My most frequent thought while scrolling through Facebook is “that’s… that’s not a thing.” People love to make up words to describe themselves in order to feel special, but unfortunately most of the people who show up in my newsfeed don’t have the creativity of Lewis Carroll or Dr. Seuss. So we end up with terms like “extroverted introvert,” which not only makes no sense, but is one of the more pointless terms I’ve seen lately.
I believe it comes from a fundamental misunderstanding of what extraversion and introversion really are, and an inherent laziness, too, since the terms can be understood with a two minute google search. But since the internet generation seems hesitant to use the internet for any kind of productive research, I’ll lay it out like an opinion piece, which is all the internet seems good for.
Extraverted is not the same thing as outgoing.
Extraversion and introversion have to do with how you reenergize—at its most basic: with people or without them. While outgoing and social are typically traits of an extravert, the three words are not all synonyms. Extraverts simply gain energy from social situations, while introverts gain energy from being alone.
So, in essence, calling yourself an “extroverted introvert” is akin to calling yourself a blonde-haired brunette—an argument can me made for what you mean, but the fact remains that your words are a meaningless oxymoron.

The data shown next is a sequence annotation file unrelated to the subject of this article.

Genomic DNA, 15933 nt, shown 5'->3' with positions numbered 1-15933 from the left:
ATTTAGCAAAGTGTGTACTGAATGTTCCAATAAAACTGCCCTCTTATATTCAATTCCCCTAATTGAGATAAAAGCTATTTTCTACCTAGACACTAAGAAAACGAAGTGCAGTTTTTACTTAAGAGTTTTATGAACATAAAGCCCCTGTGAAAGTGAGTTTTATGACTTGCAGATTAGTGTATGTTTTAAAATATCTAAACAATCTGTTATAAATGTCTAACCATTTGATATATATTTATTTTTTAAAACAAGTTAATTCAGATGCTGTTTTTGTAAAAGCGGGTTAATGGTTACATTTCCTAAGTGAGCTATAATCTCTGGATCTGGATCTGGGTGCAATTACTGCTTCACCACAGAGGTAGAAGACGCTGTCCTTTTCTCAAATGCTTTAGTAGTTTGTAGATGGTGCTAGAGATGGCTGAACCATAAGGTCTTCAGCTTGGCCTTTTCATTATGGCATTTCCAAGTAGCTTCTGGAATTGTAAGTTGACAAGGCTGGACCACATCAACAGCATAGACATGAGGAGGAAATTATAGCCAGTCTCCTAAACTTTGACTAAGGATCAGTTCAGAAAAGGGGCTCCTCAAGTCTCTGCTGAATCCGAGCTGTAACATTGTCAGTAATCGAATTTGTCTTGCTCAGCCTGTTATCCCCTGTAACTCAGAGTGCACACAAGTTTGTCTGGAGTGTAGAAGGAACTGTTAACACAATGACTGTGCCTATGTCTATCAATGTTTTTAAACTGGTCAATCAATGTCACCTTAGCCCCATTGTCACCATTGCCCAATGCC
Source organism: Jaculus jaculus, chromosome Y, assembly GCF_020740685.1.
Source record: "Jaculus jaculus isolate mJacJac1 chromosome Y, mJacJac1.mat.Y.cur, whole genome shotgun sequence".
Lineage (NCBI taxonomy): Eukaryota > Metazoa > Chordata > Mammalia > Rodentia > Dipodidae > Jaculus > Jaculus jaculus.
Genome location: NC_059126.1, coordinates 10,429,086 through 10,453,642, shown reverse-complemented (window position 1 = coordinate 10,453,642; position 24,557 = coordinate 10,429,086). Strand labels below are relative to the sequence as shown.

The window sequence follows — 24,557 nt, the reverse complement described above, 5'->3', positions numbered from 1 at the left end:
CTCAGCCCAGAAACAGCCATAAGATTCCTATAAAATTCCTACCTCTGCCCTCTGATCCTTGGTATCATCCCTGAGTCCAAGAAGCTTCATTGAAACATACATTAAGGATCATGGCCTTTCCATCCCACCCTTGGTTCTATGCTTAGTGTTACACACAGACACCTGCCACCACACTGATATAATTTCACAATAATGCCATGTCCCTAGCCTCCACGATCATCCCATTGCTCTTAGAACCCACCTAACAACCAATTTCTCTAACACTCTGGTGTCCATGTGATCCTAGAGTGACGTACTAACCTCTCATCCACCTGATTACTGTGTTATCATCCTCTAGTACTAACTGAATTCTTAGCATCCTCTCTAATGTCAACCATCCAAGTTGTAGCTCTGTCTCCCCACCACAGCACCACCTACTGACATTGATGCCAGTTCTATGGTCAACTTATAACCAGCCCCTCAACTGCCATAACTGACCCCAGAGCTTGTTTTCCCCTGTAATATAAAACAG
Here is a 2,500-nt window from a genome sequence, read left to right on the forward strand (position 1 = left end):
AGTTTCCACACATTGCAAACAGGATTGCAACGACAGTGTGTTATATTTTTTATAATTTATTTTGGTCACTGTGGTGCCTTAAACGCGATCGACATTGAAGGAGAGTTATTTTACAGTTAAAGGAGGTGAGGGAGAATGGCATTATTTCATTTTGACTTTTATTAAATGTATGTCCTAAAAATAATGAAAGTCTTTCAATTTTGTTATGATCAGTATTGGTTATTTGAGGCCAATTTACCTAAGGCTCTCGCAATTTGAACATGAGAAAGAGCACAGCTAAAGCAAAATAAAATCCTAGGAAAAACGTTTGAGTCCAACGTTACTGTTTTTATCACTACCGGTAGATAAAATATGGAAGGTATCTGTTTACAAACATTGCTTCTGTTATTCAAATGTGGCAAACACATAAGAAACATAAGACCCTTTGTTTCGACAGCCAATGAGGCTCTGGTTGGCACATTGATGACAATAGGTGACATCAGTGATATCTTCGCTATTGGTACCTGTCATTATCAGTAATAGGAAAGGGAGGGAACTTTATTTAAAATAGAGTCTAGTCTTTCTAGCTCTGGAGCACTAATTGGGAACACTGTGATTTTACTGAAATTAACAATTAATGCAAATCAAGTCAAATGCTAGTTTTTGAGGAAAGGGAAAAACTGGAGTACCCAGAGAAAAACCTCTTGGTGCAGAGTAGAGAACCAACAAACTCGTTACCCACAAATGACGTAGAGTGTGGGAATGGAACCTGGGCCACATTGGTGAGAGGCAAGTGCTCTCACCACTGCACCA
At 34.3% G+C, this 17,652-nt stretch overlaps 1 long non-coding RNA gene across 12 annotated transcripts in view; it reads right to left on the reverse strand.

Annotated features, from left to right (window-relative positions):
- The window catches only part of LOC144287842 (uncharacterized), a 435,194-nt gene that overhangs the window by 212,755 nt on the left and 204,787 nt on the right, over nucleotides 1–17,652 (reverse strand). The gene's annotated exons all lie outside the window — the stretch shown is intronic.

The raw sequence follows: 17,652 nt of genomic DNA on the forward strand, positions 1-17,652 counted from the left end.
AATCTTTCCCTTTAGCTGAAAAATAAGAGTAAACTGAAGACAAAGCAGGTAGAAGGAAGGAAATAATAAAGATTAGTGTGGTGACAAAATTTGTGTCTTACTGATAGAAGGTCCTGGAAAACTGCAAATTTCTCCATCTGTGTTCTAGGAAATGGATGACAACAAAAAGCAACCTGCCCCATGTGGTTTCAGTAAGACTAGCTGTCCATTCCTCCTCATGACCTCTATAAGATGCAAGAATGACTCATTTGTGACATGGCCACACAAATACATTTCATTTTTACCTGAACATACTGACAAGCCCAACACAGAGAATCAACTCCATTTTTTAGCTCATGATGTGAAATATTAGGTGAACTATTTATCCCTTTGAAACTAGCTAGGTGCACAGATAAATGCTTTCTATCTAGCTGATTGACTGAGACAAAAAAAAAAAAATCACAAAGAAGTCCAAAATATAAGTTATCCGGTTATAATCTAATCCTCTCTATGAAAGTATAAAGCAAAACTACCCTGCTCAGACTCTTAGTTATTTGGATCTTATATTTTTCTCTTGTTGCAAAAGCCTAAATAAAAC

You can be an outgoing introvert, just like you can be an extravert who values alone time. Everyone needs some alone time. But extraversion and introversion are a spectrum; you can’t just bend it into a loop and say, “hey look! I’m both!”
If you need more proof, do that google search I mentioned earlier. If you search “extraversion and introversion,” you’ll find scientific articles and psychological studies and how those two terms have been defined and used differently in different theories put forth by educated individuals. If, however, you search “extraverted introvert,” you’ll find a) that google will try to correct your spelling to “extrovert,” the spelling that came along because people were too lazy to spell it correctly, and b) articles like “10 Signs You’re an Extroverted Introvert” and “Confessions of an Extroverted Introvert.” Nothing scientific, nothing legitimate.
If you think you’re an extroverted introvert, you’re probably just an introvert. Enjoying hanging out with your friends and being an outgoing, social person doesn’t make you an extravert. And calling yourself both doesn’t make you special, it makes you uneducated.